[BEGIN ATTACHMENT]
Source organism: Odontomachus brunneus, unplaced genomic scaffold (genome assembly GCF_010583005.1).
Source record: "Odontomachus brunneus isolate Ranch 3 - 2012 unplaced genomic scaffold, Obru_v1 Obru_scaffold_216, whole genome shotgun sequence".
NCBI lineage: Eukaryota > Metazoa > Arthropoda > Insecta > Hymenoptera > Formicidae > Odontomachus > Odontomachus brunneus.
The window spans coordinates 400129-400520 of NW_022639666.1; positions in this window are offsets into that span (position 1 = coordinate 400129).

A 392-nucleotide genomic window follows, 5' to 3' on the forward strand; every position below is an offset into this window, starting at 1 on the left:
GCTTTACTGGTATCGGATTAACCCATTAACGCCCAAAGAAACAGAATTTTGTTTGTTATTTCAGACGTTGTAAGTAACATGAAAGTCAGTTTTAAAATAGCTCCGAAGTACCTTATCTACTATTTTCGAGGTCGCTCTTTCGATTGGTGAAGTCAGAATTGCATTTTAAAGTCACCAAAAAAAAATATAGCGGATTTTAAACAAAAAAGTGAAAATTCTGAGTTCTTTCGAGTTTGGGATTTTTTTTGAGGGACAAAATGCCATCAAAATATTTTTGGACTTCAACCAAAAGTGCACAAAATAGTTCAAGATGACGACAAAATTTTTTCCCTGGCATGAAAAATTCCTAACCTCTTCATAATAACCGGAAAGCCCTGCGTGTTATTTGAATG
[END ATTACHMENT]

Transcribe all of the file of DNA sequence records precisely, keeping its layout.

Source organism: Odontomachus brunneus, unplaced genomic scaffold (genome assembly GCF_010583005.1).
Source record: "Odontomachus brunneus isolate Ranch 3 - 2012 unplaced genomic scaffold, Obru_v1 Obru_scaffold_216, whole genome shotgun sequence".
NCBI lineage: Eukaryota > Metazoa > Arthropoda > Insecta > Hymenoptera > Formicidae > Odontomachus > Odontomachus brunneus.
The window spans coordinates 400129-400520 of NW_022639666.1; positions in this window are offsets into that span (position 1 = coordinate 400129).

A 392-nucleotide genomic window follows, 5' to 3' on the forward strand; every position below is an offset into this window, starting at 1 on the left:
GCTTTACTGGTATCGGATTAACCCATTAACGCCCAAAGAAACAGAATTTTGTTTGTTATTTCAGACGTTGTAAGTAACATGAAAGTCAGTTTTAAAATAGCTCCGAAGTACCTTATCTACTATTTTCGAGGTCGCTCTTTCGATTGGTGAAGTCAGAATTGCATTTTAAAGTCACCAAAAAAAAATATAGCGGATTTTAAACAAAAAAGTGAAAATTCTGAGTTCTTTCGAGTTTGGGATTTTTTTTGAGGGACAAAATGCCATCAAAATATTTTTGGACTTCAACCAAAAGTGCACAAAATAGTTCAAGATGACGACAAAATTTTTTCCCTGGCATGAAAAATTCCTAACCTCTTCATAATAACCGGAAAGCCCTGCGTGTTATTTGAATG